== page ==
A dark shroud seemed to envelope America in the last few weeks of 2012. From the constant media chatter about the fiscal cliff to the coverage of trauma and heartache in Newtown, CT, the days were filled with painful reminders of our human failings and fragility. The darkness seeped into my own family with the death of my paternal grandfather a few days before Christmas. A committed public servant and military man, his private life was permeated with fear and distrust. Mourning him also meant coming face to face with how that way of living had affected those who loved him.
Daybreak on Christmas Eve arrived with another national news story, this time unfolding mere miles from my childhood home where I was settling into a holiday visit. A gunman had lured first responders into a death trap in Webster, NY. Flames licked at vacation cottages along the banks of Lake Ontario. Lives were lost at the hand of a very disturbed man.
What should have been a celebratory Mass on Christmas Eve night began instead with a somber recognition of the lives that were affected by the Newtown and Webster shootings. As the priest asked us to remember the victims before the Mass commenced, I wondered how we collectively—as a nation, as a generation—could make sense of tragedy and brokenness. How might we walk into the New Year with confidence? How do we maintain hope when all around us we see despair?
These questions became less rhetorical the longer I sat with them. Seeking answers, I turned to a recurring source of sustenance, a small faith community to which I belong that meets regularly to pray together, fellowship, and support one another in navigating decisions about vocation, family, and church life. The group is inspired by one belief: the love of God is at work. While seemingly simple, this belief, when acted upon, is a game changer.
We use a framework of four questions to guide our actions: 1) Who is God calling me to be? 2) Who is God calling us to be? 3) How can we live in relationship with those on the margins of society? 4) What is beautiful?
In our day-to-day lives, asking these questions looks like this: If I believe the love of God is at work, then how does that love affect important decisions related to how I spend my money? Perhaps God is calling me to be more generous with charitable gifts or with my time. My gift of time might not yield an America free of violent crime, but a collective investment of our time might bring about safer streets and more accountability between and among neighbors.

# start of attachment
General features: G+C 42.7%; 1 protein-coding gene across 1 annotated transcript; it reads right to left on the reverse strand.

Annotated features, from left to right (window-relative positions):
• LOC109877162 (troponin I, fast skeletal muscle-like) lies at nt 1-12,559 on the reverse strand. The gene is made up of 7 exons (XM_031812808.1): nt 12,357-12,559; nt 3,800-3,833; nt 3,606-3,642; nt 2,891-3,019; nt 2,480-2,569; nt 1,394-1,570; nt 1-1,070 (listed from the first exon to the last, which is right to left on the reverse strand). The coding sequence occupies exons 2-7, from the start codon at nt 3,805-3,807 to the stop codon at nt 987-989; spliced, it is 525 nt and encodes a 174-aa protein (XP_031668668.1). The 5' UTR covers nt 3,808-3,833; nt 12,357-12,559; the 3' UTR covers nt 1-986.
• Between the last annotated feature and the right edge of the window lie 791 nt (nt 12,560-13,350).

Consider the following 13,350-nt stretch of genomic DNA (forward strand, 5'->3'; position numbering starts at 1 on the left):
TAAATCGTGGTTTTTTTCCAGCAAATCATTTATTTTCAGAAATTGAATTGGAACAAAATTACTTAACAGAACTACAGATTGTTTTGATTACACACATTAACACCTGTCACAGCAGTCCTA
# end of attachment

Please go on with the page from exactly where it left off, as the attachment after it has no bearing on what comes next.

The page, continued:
When it comes to “us” as a group, we share intentional time together in discussion, prayer, and meal-based fellowship with the hope of building a joy-filled community that invites members to use their gifts and talents for the common good. In practice, this translated into those with more catechetical experience preparing and leading a memorial prayer liturgy in my living room to mark my grandfather’s passing. Their gift of language expressed what I could not. Their expression of friendship put flesh to God’s love for me.
The third question was originally shaped by our experiences with the materially poor in the US and those in developing countries. However, in light of shootings in Newtown and Webster, in Colorado and Arizona, I wonder how a collective awareness of the effects of isolation and estrangement can impact access to mental health services. How can I live in relationship to those who might be economically affluent, but are marginalized socially and emotionally?
Believing that the love of God is at work also means thinking about how we process the physical world in which that love exists. Despite the pain, despite the brokenness, there is an essential beauty among us that inspires and rejuvenates. One of the first things we heard the day after the Newtown shooting was that memorials were being erected near Sandy Hook Elementary School. We are a visual generation and a place-making people. What can we learn about God and ourselves by encountering and creating works of art, film, music, poetry and prose?
The Apostle John wrote, “The Light shines in the darkness, and the darkness did not comprehend it.” May we be light-bearers in 2013, illuminating God’s love at work in the world.